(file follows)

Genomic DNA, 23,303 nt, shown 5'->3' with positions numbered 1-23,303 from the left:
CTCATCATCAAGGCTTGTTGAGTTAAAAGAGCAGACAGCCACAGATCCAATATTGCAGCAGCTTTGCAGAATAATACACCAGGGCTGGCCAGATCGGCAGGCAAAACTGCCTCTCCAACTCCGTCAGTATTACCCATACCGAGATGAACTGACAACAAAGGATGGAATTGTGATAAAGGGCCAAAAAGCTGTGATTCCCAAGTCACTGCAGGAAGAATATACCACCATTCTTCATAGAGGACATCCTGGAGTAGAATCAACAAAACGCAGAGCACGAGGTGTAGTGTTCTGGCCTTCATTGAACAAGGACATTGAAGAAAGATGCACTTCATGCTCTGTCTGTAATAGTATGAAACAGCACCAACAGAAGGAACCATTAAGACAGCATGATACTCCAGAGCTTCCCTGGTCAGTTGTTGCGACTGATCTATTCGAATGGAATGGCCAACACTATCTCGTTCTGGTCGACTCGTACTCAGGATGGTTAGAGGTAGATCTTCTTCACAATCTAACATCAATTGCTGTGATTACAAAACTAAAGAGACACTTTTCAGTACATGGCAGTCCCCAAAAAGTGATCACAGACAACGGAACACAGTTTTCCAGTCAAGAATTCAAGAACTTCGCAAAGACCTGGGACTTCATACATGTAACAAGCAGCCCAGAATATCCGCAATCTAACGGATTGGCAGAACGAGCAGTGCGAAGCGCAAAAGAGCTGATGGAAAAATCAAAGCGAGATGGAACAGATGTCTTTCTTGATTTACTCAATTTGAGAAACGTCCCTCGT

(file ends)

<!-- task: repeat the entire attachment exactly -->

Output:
Genomic DNA, 23,303 nt, shown 5'->3' with positions numbered 1-23,303 from the left:
CTCATCATCAAGGCTTGTTGAGTTAAAAGAGCAGACAGCCACAGATCCAATATTGCAGCAGCTTTGCAGAATAATACACCAGGGCTGGCCAGATCGGCAGGCAAAACTGCCTCTCCAACTCCGTCAGTATTACCCATACCGAGATGAACTGACAACAAAGGATGGAATTGTGATAAAGGGCCAAAAAGCTGTGATTCCCAAGTCACTGCAGGAAGAATATACCACCATTCTTCATAGAGGACATCCTGGAGTAGAATCAACAAAACGCAGAGCACGAGGTGTAGTGTTCTGGCCTTCATTGAACAAGGACATTGAAGAAAGATGCACTTCATGCTCTGTCTGTAATAGTATGAAACAGCACCAACAGAAGGAACCATTAAGACAGCATGATACTCCAGAGCTTCCCTGGTCAGTTGTTGCGACTGATCTATTCGAATGGAATGGCCAACACTATCTCGTTCTGGTCGACTCGTACTCAGGATGGTTAGAGGTAGATCTTCTTCACAATCTAACATCAATTGCTGTGATTACAAAACTAAAGAGACACTTTTCAGTACATGGCAGTCCCCAAAAAGTGATCACAGACAACGGAACACAGTTTTCCAGTCAAGAATTCAAGAACTTCGCAAAGACCTGGGACTTCATACATGTAACAAGCAGCCCAGAATATCCGCAATCTAACGGATTGGCAGAACGAGCAGTGCGAAGCGCAAAAGAGCTGATGGAAAAATCAAAGCGAGATGGAACAGATGTCTTTCTTGATTTACTCAATTTGAGAAACGTCCCTCGT